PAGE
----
Rangers CEO Nolan Ryan Could Reportedly Part Ways with the Organization

Dan Talintyre@@dantalintyreSenior Analyst IIMarch 4, 2013

Texas Rangers CEO Nolan Ryan could reportedly leave the organization by the end of spring training, according to the latest reports.

Randy Galloway of the Star-Telegram reports that Jon Daniels—president of baseball operations/general manager—and Rick George—president of business operations—have usurped power from CEO Ryan, and that the 66-year-old former great may well leave the Rangers franchise as a result:

Yes, there’s been a shift of power in Arlington, which may or may not be the same as a power struggle, but the end result is the same. Either way, Jon Daniels wins and a guy named Rick George wins, because the ownership group of the Texas Rangers decided that was the direction to go.

And the loser in all this? Nolan Ryan.

The Rangers owners are now on the edge of a local PR disaster with a large segment of the fandom... particularly concerning the possible exit of Ryan from the team, an exit that sources say is coming, if it happens, sooner rather than later. Like possibly by the end of spring training. 

So far, however, Ryan has not confirmed he is planning on leaving the ballclub. He was not returning phone calls Sunday.

Hired as the club's president in February 2008, Ryan still has three years left on his deal with the organization.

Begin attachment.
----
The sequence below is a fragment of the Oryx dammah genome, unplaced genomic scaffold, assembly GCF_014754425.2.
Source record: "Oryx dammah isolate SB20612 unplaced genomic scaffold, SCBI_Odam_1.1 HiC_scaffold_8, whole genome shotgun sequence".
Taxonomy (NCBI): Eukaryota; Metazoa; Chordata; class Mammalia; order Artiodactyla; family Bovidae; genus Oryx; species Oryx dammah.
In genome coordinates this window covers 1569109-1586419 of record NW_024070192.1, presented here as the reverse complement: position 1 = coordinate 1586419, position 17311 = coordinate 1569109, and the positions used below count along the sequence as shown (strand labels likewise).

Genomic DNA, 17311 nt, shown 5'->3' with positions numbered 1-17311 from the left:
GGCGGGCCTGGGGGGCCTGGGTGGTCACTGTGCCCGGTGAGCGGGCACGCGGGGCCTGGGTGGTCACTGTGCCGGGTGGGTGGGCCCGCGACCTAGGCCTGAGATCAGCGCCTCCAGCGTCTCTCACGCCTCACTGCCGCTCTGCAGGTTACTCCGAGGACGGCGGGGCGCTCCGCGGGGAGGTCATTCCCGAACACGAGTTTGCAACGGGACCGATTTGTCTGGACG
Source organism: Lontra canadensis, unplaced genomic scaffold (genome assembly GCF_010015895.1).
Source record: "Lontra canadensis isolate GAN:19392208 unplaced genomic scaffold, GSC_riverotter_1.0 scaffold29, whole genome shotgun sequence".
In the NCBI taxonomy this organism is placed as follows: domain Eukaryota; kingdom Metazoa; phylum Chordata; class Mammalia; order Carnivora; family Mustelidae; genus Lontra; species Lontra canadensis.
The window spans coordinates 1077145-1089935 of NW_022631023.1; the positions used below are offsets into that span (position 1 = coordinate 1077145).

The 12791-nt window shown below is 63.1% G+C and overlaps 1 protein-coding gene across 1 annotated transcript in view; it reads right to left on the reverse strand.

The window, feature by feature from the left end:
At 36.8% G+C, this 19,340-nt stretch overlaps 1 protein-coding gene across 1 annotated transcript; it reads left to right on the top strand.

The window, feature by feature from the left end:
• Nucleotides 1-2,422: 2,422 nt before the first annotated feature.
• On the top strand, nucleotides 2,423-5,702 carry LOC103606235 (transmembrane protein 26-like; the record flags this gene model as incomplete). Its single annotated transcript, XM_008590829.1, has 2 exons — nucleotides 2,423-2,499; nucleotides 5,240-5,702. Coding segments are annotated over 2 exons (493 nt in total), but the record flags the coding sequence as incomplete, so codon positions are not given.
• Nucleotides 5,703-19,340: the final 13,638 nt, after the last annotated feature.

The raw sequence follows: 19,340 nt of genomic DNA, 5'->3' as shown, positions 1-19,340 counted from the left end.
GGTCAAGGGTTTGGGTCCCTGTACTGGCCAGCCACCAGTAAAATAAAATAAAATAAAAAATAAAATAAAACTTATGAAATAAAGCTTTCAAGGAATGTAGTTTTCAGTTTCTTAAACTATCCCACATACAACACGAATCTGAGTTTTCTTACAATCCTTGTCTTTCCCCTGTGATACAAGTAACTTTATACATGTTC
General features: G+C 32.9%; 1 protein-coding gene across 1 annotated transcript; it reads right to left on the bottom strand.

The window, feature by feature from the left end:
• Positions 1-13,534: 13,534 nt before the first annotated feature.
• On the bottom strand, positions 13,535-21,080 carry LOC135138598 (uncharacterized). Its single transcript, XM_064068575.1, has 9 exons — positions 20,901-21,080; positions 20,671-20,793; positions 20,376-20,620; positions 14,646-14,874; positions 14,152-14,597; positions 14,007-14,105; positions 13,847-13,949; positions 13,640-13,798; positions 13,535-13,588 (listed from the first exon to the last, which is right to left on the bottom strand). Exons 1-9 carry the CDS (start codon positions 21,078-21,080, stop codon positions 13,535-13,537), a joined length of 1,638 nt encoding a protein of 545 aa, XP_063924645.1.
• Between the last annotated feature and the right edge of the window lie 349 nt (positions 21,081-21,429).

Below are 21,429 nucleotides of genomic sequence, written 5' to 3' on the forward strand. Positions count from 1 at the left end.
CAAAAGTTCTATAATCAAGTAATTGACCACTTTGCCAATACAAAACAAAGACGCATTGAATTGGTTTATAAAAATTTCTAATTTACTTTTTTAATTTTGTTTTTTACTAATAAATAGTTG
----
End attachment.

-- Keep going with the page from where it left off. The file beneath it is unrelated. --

Rangers co-owner Bob Simpson has vehemently denied suggestions that the promotion of Daniels means Ryan is on the way out, telling Galloway that the Hall of Famer and baseball icon's departure would be an absolute tragedy for all involved in the matter:

We absolutely do not want Nolan to leave. The moves we announced [on Friday] were to preserve Nolan, not to remove him, or remove his power. We want Nolan to be with the Rangers forever, and in charge of the team as long as he wants to be.

Nolan Ryan will still make the anything-of-significance decisions and bring those to the owners for approval. I say significant decisions because we wanted to remove some of the day-to-day stuff from Nolan. His wisdom and his counsel are invaluable...

Yet despite these comments, sources close to the organization have told Galloway that decisions are being run through Daniels now, and not Ryan, and that this has been the case for some time now—possibly around late November.

Ryan has not yet issued any statements on the issue. But, as with virtually any former great, his ego and desire for control may make the all-time-great's departure an inevitability.

As Dayn Perry of CBS Sports comments, "of course, when it's a figure as popular as Ryan is in Texas, there's no such thing as a bloodless coup."

Which means this one could well see plenty more action still. 


Do you think Nolan Ryan will leave the Texas Rangers in 2013? 

Comment Below or hit me up on Twitter: